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The One You Feed

Originally written for The Huffington Post

One evening an old Cherokee told his grandson about a battle that goes on inside people. He said, “My son, the battle is between 2 “wolves” inside us all. One is Evil. It is anger, envy, jealousy, sorrow, regret, greed, arrogance, self-pity, guilt, resentment, inferiority, lies, false pride, superiority, and ego. The other is Good. It is joy, peace, love, hope, serenity, humility, kindness, benevolence, empathy, generosity, truth, compassion, and faith.” The grandson thought about it for a minute and then asked his grandfather: “Which wolf wins?” The old Cherokee simply replied, “The one you feed.”

- Cherokee Proverb

My friend and I took my 2-year-old twins to the pumpkin patch last month. We had a great time, mostly because I think we both experienced the day through young eyes. They shrieked, ran up and down the aisles, and patted the pumpkins. They held onto little “baby” pumpkins like they were treasures, and sat on top of the giant overgrown ones like they were on top of the world. They rode in a wagon full of pumpkins, threw pieces of hay into the dirt, narrated (loudly) every single thing they saw, and we purchased our carefully selected pumpkins.

They resisted when we left. “More Halloween,” they begged. Evidence of an afternoon well spent.

Back at home, I unloaded our newest pumpkin additions and gave the girls a bath. My friend sent me a picture she took of me and my girls, and my immediate uncensored reaction was this: my face looks fat. Is this what I really look like?

I looked at that photo several more times before I could finally see it clearly, for what it was. I looked at that photo several more times before I could silence that nagging, overbearing voice inside that is notorious for tricking me into creating false images, imagined experiences, and inaccurate information. I looked at that photo several more times before a new truth slowly emerged. And that truth was beauty. It was beauty in a way I wasn’t capable of seeing, just moments before.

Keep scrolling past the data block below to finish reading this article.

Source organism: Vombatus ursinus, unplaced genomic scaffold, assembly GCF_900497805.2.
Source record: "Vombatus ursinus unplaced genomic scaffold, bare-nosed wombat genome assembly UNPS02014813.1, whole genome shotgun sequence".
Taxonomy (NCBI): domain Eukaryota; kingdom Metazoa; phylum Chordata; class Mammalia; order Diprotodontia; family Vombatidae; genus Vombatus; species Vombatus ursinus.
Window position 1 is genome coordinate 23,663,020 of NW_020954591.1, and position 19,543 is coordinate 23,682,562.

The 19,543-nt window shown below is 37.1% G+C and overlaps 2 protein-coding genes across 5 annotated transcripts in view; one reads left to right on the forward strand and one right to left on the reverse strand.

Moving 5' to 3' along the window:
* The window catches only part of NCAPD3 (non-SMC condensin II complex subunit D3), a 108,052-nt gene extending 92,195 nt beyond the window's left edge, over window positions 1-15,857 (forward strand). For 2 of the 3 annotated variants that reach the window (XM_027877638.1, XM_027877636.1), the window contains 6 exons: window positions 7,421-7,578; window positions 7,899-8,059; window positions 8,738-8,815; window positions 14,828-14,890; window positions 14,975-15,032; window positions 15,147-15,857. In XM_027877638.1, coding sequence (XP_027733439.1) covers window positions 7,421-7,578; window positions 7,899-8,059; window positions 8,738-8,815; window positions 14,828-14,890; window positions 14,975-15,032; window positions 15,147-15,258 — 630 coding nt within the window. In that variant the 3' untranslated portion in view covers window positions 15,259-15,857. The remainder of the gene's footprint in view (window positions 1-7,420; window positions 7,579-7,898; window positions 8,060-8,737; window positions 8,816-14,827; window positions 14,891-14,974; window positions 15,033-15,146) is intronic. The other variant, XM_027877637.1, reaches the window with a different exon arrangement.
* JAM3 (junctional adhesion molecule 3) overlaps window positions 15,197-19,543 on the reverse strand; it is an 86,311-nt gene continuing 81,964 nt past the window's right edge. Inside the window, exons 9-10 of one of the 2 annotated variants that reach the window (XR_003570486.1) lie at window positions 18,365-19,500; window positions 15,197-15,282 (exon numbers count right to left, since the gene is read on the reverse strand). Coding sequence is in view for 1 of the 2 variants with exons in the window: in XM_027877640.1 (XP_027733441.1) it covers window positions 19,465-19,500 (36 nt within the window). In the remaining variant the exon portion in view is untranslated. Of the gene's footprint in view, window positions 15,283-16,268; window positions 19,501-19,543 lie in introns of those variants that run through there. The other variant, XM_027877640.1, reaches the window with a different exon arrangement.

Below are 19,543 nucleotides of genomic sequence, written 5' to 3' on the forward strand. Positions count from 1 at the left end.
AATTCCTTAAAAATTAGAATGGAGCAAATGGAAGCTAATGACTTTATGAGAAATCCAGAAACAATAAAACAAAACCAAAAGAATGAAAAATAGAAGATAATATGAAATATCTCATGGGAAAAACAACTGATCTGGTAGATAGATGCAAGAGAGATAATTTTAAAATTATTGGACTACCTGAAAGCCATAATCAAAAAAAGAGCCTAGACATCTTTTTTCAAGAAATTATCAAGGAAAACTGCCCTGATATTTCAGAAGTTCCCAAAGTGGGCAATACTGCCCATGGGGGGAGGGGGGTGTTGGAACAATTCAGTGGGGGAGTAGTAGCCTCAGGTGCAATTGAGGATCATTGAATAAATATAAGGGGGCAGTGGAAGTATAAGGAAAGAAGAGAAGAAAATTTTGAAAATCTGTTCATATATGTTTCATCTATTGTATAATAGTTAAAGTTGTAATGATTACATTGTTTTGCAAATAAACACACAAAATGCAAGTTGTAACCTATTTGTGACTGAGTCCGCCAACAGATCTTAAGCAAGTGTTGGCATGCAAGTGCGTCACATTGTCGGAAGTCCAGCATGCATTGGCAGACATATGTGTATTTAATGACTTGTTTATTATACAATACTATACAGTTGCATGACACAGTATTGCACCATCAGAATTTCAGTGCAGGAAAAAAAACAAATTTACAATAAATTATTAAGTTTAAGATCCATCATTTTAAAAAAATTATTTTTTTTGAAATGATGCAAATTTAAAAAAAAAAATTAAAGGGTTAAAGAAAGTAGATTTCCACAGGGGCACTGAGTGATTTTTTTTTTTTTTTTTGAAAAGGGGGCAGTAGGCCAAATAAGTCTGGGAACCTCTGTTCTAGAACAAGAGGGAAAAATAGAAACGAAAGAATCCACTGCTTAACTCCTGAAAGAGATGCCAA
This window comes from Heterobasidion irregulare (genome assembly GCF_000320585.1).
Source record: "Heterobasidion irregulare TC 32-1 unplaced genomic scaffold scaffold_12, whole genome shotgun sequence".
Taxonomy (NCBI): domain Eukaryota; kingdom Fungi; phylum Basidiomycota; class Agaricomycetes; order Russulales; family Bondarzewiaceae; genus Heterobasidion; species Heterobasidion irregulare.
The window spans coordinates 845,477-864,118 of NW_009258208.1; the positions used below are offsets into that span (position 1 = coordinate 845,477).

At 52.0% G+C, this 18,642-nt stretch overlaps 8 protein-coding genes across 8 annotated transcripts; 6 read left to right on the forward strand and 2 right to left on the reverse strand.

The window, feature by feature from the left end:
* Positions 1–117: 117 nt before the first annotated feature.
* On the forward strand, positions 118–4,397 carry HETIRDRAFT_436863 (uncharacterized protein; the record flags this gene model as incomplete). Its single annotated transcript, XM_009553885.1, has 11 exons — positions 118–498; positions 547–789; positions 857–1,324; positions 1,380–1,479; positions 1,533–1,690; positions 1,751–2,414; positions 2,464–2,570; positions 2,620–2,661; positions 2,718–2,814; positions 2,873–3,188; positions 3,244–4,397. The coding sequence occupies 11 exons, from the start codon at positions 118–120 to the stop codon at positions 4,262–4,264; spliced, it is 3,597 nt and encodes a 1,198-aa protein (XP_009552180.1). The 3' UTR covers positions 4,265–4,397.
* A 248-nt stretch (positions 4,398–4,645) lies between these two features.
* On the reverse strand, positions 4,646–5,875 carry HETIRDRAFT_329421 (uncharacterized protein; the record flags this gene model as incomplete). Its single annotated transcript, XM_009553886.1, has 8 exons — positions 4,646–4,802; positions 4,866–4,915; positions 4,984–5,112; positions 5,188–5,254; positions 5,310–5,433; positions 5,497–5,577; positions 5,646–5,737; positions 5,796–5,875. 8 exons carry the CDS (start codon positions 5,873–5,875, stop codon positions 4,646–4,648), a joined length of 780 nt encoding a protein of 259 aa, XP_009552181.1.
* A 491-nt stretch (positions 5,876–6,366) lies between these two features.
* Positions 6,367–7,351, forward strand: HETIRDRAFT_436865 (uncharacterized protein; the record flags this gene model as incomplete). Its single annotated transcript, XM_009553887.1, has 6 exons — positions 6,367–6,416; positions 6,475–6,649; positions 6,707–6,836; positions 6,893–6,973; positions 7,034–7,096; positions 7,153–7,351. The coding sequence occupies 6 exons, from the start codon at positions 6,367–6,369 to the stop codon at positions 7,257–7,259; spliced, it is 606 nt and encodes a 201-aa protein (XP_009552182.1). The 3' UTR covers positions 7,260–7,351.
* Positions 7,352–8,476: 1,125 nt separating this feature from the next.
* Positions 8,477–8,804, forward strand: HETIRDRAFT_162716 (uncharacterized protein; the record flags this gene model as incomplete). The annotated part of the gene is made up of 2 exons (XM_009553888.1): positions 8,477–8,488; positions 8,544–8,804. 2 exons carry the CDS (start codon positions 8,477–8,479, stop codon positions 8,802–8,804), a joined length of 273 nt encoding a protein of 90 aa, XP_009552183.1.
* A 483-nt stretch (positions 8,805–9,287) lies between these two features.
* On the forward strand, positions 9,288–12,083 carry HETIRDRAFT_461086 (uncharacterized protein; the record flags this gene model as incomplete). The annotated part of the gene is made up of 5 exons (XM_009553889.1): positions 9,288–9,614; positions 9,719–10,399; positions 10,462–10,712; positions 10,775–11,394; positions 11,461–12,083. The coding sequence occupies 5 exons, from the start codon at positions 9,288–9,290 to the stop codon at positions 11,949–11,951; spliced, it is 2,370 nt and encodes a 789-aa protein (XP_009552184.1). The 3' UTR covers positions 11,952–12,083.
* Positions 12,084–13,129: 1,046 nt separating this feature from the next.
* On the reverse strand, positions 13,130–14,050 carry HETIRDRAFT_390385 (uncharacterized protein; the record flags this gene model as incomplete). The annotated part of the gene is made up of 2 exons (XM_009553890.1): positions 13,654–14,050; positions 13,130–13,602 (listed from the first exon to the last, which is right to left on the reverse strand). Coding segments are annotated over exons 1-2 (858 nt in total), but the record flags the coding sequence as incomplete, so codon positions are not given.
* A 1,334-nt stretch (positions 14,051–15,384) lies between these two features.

In that photo, I began to see my good fortune. I opened my eyes to see the beauty: two beautiful, smart, funny toddlers standing by my side — their happiness seeping through the stillness of the snapshot. Me, with a pregnant belly and a healthy pregnancy, captured in a perfect moment of time. The giddy thought of my little family growing and expanding. The power of three (almost four) women standing together. The celebration of one of my favorite holidays, and the expectation and exhilaration of the quickly approaching holiday season. A quiet and fun afternoon spent with a dear friend, who stood behind that camera.

These are all beautiful things.

The size of my body (pregnant and all) kind of seemed irrelevant now.

And so I posted this picture — the photo that I initially wanted to erase — to my Instagram feed to be shared with everyone. I posted it to challenge myself, and to challenge my own definition of what it means to feel beautiful. I posted it in hopes that other people would see its beauty too, that my inner critic would be put in its proper place, and that this special time in our lives would be carefully documented and cemented in time. I posted it to remind myself that my work is not yet done.

Every day I come closer to being the most authentic version of myself. I come closer to putting more time and space between my eating disordered past and my self-loving future. I take deliberate measures to care for myself — to love and appreciate myself — so that my girls will learn to do the same.

Although that pesky voice sometimes rears its ugly head, I now have the capacity to silence it, challenge it, and defy it. I have the power to decide what’s worthy of my time, I have the power to decide what’s beautiful, and I have the power to shape and mold the young women that follow behind me.

There are so many things that make me feel beautiful now, and my children are a huge part of that.

Beauty is truly in the eye of the beholder, and I can finally see (and feed) mine.

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